NPR

Why Teenagers Should Understand Their Own Brains (And Why Their Teachers Should Too!)

Human brains are still developing throughout our teenage and early adult years. Knowing more about the way they work can teach us about how schools can work, too.
Source: LA Johnson

A teenage brain is a fascinating, still-changing place. There's a lot going on: Social awareness, risk-taking, peer pressure; all are heightened during this period.

Until relatively recently, it was thought that the brain was only actively developing during childhood — but in the last two decades, researchers have confirmed that the brain continues to develop during adolescence — a period of time that can stretch from the middle-school years into early adulthood.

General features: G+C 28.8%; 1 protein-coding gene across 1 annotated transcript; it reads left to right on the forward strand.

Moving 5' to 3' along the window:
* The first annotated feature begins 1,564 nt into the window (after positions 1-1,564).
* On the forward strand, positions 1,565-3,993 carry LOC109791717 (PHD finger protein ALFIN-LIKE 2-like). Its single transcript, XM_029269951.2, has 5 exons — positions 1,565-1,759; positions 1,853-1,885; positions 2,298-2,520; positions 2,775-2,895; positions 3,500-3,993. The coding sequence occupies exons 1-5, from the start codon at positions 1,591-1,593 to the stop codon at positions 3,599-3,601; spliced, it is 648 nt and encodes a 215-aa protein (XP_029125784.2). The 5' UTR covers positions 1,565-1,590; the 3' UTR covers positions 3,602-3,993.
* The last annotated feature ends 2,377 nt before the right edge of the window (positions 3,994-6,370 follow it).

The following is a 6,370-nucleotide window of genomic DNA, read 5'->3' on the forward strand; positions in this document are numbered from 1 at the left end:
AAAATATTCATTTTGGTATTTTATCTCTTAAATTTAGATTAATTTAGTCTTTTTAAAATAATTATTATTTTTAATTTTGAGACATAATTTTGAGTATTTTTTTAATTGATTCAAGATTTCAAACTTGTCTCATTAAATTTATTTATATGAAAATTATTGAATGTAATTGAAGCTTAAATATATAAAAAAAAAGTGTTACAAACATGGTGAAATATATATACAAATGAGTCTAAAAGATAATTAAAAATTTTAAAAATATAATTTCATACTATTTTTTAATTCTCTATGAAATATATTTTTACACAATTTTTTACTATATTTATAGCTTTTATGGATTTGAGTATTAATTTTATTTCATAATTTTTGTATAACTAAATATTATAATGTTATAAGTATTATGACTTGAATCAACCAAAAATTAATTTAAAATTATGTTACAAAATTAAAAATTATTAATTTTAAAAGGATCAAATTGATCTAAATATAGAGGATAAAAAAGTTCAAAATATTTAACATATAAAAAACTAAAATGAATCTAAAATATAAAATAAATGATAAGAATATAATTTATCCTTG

"We were always under the assumption that the brain doesn't change very much after childhood," explains Sarah-Jayne Blakemore, a professor of cognitive neuroscience at University College London.

But that's simply not the case, she says, and educators — and teens themselves — can learn a lot from

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